73s
Rob
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W9IQ
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« Reply #115 on: August 14, 2019, 06:36:36 PM »

For Ham Radio operations it might be around 50x more reliable...

I will take 50x as a defensible number. Now that the surviving posters are in violent agreement, can we move on?

- Glenn W9IQ
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- Glenn W9IQ

I never make a mistake. I thought I did once but I was wrong.
KM1H
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« Reply #116 on: August 14, 2019, 07:06:36 PM »

Quote
And here I was thinking that every time you dropped in a big pothole the radio probably went out  Grin
I guess if everything is constructed well it can take a fair amount of abuse before something cracks or gives way.

Often it was the driver or passenger who went out Roll Eyes

Common damage in the 30's was wire wheel rims, tires/tubes, a bent front axle or wishbone in Fords. Independent front suspensions got their own share of damage.

With a lot of bodies framed in wood as late as 1935 those loosened up and added a lot of creaks and groans plus many roofs were tar covered cloth inserts as full body stamping/welding into one piece was playing catch up. Auto radio antennas had no common agreement; some were under a running board, in the cloth roof, attached to a rear spare tire ring, a little rod above the roof and turned by an inside knob, were among the most common. The cowl mounted telescoping antenna that most remember took over in the 1936-37 years and led by Philco

No, I wasnt around then but read a lot of auto industry magazines at libraries or what I picked up in the usual low cost places Grin

Quote
As for spare parts for the amps, I know what you mean.  I have a load of spare finals right now.   I just spent $400 on a pair of ARF1500 for my THP2.5Kfx.  The manufacturer says they are still being produced but I was not taking any chances.  I monitored Digikey and Mouser and saw the stock slowly going down from hundreds to just a handful. So I knew it was time to pull the trigger.  Now I have spares for every amp in the shack and shop. Plus a few extras of the cheaper stuff.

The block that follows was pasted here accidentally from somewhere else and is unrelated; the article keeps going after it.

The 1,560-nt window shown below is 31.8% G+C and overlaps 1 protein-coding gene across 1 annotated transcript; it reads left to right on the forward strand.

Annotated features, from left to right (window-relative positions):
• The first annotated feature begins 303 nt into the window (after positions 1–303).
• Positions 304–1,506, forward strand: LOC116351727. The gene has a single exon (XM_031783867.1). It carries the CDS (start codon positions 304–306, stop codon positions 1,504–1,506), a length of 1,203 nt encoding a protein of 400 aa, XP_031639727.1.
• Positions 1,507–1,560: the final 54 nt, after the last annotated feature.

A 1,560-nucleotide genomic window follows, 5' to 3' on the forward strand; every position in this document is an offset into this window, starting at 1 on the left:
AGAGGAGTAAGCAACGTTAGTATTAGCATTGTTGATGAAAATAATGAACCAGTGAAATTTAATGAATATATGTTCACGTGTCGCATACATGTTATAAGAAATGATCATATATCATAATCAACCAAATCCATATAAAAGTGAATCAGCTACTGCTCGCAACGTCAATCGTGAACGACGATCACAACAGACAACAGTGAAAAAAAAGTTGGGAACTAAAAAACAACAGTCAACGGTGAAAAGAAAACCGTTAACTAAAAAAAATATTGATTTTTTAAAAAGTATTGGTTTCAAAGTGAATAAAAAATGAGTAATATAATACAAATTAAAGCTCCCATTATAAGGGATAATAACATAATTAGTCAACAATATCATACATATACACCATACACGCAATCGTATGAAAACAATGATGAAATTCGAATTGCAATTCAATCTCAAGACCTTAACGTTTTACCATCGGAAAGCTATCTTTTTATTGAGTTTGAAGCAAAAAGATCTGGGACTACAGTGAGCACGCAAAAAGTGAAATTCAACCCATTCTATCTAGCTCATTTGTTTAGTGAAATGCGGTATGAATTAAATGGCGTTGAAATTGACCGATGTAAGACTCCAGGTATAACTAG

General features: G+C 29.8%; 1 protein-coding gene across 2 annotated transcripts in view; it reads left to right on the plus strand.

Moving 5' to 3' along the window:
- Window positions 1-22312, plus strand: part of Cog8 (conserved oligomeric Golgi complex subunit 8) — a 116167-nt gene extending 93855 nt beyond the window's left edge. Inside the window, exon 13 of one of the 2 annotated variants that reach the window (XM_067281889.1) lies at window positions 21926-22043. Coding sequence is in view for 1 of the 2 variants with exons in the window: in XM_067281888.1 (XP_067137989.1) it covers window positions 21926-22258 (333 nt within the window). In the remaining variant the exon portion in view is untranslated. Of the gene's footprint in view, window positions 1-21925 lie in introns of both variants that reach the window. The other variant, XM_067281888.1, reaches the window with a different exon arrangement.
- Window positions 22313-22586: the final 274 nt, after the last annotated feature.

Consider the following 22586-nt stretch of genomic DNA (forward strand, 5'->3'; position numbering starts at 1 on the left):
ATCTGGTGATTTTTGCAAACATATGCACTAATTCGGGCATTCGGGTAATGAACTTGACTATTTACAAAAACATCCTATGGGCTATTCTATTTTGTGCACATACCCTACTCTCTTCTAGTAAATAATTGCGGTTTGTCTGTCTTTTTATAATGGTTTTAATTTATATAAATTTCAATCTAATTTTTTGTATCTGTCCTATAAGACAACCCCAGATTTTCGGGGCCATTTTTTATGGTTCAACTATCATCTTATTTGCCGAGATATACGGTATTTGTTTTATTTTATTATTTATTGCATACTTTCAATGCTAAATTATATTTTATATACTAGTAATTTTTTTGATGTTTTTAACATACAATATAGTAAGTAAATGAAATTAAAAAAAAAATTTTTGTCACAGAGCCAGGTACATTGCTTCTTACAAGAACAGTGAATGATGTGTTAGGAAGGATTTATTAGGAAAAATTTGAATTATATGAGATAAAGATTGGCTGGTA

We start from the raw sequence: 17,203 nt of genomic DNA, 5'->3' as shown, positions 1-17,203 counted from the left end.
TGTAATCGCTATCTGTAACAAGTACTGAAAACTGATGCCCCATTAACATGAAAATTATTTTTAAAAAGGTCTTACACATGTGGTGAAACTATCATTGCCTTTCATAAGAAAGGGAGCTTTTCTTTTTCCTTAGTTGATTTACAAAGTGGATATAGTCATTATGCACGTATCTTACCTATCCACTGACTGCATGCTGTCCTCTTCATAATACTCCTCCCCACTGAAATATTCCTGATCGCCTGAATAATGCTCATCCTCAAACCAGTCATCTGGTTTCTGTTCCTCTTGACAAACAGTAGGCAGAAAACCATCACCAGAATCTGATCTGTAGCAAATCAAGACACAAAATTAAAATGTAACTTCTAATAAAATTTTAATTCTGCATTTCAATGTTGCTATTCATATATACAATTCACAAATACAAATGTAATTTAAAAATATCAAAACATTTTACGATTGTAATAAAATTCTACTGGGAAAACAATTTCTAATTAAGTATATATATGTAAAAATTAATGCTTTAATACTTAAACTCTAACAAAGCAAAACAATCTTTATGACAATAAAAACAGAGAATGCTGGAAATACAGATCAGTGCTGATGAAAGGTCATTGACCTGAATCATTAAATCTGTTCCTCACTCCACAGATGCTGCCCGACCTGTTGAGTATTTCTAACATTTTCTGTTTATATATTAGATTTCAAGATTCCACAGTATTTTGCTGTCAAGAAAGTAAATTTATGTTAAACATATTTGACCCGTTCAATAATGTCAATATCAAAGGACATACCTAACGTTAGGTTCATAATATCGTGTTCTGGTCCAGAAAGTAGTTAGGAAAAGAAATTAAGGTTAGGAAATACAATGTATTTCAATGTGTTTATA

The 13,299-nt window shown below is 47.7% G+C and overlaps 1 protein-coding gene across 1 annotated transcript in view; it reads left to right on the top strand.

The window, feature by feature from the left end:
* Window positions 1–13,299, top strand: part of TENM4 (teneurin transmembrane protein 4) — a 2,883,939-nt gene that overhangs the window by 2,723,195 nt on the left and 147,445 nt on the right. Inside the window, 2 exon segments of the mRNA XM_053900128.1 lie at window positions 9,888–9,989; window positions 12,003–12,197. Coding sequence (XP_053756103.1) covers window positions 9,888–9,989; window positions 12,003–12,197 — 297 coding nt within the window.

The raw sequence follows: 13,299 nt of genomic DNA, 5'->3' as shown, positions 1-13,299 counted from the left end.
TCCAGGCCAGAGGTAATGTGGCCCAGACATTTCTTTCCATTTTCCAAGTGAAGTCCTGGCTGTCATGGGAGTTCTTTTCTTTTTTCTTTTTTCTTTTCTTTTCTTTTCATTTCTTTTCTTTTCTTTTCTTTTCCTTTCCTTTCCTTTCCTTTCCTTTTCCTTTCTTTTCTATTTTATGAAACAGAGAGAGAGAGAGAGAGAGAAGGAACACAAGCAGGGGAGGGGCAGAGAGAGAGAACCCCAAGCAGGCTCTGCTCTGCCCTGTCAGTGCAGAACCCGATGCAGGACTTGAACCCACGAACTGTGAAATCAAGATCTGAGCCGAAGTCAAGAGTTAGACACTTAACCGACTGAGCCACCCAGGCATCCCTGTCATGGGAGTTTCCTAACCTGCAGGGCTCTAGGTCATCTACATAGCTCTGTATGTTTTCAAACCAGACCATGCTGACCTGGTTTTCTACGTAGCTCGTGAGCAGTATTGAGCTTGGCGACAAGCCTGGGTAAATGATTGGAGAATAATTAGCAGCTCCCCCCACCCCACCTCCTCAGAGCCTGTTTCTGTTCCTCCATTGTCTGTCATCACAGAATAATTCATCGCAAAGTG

I stocked up when production volume was high and tube prices low. Most of my sealed box NOS came from hamfests, early Fleabay, estate sales and the like.  For awhile I was a mail order/hamfest reseller for CeCo in NYC of the popular Eimac tubes such as 3-400 and 500Z until Richardson screwed it up for everybody with a sole source agreement from Eimac. They also have all the original Cetron 572B tooling and are just sitting on it.

Carl
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KM1H
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« Reply #117 on: August 15, 2019, 07:53:42 AM »

Quote
I still haven't seen any MTTF ratings for tubes that are commonly used in amateur radio linears. Can you quote or reference any?

Since you enjoy sitting at a keyboard why not look for yourself?

Im going to take a nice long walk, get some Vitamin E, and then mow the lawn.
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W9IQ
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« Reply #118 on: August 15, 2019, 08:02:58 AM »

Since you enjoy sitting at a keyboard why not look for yourself?

Im going to take a nice long walk, get some Vitamin E, and then mow the lawn.

I did look rather extensively. Nothing found. I even read Bill Orr's "IVS" pontification but it appears that those ratings never took hold.

You are slacking, old man. I have already moved 80,000 pounds of hay and moved herds between pastures. My grass cutting involves 8 to 12 foot widths per pass. I am off tomorrow and Saturday so I should be able to get a lot more ranch chores done.

- Glenn W9IQ
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- Glenn W9IQ

I never make a mistake. I thought I did once but I was wrong.
K6BRN
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« Reply #119 on: August 15, 2019, 12:02:07 PM »

This is getting too funny.  I'm checking in from a boat on Cayuga Lake.  Not mowing the lawn.  Not bailing hay or mucking out the barn.  I'm done with cattle, horses, ponies, chickens, peacocks, etc.  Did enough of that when I was young, working my aunts farm.  Right now, water is great, weather is great, concert tonight, play last night, great local food....   Life is good.  Will be moving on to QTH#2 on the Sound later this week. 

Concerning Carl's question... way earlier... just look me up on LinkedIn.  All you ever want to know is there or on line.  Degrees, patents, awards, papers.  Live it up and satisfy your curiosity.  No need to post it here.

On the tube vs. transistor reliability debate ... that's pretty much done.  Anything further is just beating a dead cow... um.  ...  horse.

Have a good week, gentlemen.  I'm going to cruise up to Taughannock Park now and see what's happening.  Boat is full of family and friends.

Brian - K6BRN